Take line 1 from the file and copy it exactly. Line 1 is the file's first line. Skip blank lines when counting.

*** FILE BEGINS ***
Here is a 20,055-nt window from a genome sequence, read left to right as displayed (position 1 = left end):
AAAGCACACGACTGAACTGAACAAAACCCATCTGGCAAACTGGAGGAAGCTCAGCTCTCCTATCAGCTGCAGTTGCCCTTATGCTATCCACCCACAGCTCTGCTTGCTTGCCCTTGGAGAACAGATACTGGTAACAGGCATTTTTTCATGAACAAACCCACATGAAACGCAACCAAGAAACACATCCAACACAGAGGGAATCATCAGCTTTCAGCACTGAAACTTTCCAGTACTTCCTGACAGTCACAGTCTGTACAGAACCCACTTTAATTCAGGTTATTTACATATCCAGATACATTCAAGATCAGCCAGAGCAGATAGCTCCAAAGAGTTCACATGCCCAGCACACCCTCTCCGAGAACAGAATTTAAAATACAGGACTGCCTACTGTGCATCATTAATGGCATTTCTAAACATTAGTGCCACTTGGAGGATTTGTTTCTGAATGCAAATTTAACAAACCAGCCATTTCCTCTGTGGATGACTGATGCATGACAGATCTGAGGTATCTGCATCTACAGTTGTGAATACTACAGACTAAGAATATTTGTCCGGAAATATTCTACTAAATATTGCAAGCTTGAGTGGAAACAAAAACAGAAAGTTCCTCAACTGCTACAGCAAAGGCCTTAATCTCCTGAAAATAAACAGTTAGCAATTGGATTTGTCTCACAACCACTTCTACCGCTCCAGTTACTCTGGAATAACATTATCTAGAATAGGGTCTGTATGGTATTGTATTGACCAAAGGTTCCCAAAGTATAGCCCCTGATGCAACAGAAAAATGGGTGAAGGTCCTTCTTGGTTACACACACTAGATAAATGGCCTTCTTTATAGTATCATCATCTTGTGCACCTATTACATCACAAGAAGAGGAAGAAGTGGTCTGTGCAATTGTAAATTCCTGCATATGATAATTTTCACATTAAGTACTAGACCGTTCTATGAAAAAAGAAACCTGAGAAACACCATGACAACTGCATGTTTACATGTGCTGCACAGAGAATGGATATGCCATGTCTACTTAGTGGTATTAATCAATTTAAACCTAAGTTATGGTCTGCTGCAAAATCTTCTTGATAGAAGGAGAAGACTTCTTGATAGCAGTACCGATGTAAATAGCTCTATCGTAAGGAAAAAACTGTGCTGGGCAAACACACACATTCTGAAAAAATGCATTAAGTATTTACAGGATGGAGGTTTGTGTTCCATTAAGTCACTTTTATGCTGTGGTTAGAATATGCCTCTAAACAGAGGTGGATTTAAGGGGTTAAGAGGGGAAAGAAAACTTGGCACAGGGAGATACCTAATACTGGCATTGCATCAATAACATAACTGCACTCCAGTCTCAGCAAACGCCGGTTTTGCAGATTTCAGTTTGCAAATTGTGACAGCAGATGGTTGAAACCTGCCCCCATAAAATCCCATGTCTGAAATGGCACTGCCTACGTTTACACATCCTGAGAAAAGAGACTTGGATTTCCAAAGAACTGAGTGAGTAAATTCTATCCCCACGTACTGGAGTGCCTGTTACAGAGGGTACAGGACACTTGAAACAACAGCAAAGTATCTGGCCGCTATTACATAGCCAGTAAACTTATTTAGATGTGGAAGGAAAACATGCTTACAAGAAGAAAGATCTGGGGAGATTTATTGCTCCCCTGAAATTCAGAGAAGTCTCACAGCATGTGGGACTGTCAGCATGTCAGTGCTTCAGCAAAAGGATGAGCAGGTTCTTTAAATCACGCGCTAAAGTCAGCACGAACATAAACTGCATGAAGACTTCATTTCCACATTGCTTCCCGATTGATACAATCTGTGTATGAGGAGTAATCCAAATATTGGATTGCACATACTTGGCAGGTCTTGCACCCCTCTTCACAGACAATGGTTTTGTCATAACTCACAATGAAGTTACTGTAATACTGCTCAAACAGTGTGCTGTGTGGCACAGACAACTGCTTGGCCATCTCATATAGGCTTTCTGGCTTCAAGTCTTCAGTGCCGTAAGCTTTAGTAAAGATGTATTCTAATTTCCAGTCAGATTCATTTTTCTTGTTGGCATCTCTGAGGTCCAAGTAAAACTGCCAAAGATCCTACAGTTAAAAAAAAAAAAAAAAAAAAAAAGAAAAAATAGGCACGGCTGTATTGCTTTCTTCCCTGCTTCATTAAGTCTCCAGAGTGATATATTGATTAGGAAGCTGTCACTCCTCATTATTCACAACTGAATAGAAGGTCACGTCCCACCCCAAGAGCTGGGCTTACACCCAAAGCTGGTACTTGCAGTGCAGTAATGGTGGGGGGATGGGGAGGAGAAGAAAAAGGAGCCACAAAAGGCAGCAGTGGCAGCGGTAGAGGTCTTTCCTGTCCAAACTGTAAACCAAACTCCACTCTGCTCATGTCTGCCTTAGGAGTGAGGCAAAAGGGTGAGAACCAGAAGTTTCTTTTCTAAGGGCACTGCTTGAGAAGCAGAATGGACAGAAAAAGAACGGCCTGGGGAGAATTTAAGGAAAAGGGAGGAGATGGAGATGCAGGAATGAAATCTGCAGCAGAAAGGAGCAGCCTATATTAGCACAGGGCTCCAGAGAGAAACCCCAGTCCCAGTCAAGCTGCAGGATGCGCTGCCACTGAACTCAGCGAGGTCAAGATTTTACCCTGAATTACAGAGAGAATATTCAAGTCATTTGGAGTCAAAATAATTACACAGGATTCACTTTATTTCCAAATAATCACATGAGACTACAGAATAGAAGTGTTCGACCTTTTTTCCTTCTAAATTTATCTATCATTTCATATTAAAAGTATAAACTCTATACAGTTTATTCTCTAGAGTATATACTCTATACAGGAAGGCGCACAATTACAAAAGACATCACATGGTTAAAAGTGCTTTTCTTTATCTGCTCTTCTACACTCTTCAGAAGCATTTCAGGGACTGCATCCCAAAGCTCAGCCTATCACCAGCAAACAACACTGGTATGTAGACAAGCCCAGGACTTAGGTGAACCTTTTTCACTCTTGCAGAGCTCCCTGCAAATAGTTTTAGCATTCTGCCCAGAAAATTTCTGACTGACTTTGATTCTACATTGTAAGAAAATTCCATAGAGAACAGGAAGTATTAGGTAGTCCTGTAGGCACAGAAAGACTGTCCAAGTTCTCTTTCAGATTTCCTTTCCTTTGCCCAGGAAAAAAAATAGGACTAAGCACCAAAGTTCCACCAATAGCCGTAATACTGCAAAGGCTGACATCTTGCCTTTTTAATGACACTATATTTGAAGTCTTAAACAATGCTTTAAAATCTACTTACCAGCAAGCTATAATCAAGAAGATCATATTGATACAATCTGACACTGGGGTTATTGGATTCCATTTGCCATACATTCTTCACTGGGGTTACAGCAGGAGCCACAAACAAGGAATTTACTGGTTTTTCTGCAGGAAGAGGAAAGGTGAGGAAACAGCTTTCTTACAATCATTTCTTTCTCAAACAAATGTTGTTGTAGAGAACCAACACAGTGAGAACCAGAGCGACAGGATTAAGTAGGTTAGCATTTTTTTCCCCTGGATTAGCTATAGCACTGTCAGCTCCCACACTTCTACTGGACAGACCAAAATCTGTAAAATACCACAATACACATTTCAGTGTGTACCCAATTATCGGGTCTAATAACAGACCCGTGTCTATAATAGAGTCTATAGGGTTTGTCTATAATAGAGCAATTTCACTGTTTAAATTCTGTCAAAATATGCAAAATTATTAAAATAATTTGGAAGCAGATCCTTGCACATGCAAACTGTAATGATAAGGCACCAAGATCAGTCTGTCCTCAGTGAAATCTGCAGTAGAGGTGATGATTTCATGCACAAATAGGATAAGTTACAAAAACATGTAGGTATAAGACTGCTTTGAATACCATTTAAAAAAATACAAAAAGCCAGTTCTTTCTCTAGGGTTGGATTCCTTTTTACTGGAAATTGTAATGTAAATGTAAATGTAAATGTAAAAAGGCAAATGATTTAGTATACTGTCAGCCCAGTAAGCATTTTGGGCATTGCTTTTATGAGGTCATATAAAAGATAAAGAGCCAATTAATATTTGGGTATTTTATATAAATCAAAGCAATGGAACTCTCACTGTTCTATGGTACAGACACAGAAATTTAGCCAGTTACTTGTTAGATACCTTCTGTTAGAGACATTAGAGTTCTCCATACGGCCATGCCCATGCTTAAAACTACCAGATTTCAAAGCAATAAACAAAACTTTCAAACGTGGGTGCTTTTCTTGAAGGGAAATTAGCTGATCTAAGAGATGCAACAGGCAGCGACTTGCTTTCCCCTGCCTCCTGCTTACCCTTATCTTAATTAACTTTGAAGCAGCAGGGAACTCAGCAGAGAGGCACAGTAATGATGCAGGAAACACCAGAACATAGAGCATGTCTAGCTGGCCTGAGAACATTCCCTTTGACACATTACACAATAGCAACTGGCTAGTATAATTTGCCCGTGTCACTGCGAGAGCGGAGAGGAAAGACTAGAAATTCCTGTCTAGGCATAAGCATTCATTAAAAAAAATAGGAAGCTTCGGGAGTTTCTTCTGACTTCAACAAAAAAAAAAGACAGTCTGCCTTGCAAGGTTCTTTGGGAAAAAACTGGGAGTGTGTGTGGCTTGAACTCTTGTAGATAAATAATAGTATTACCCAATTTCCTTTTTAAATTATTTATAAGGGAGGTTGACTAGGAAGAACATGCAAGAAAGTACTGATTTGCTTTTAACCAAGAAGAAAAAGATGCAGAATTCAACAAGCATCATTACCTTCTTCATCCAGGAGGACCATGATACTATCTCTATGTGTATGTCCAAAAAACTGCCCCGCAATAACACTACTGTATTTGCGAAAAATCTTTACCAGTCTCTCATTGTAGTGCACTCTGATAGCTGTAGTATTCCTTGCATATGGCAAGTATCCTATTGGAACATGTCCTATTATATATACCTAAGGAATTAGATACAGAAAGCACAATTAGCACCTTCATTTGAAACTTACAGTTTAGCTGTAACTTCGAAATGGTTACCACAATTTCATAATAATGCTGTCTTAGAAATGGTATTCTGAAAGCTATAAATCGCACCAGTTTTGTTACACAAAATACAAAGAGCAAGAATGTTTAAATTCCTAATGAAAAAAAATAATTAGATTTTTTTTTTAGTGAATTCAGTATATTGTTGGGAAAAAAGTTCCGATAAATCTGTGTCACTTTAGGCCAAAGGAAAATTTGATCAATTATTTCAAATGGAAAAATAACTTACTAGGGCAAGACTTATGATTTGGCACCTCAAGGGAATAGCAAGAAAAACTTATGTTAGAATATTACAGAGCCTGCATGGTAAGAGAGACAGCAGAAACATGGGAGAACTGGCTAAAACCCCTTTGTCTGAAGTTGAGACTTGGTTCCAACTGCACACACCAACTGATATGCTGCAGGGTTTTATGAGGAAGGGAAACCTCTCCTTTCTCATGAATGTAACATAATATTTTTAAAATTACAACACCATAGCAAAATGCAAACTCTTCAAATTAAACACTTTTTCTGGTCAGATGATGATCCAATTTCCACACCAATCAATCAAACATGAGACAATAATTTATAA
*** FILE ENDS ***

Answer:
Here is a 20,055-nt window from a genome sequence, read left to right as displayed (position 1 = left end):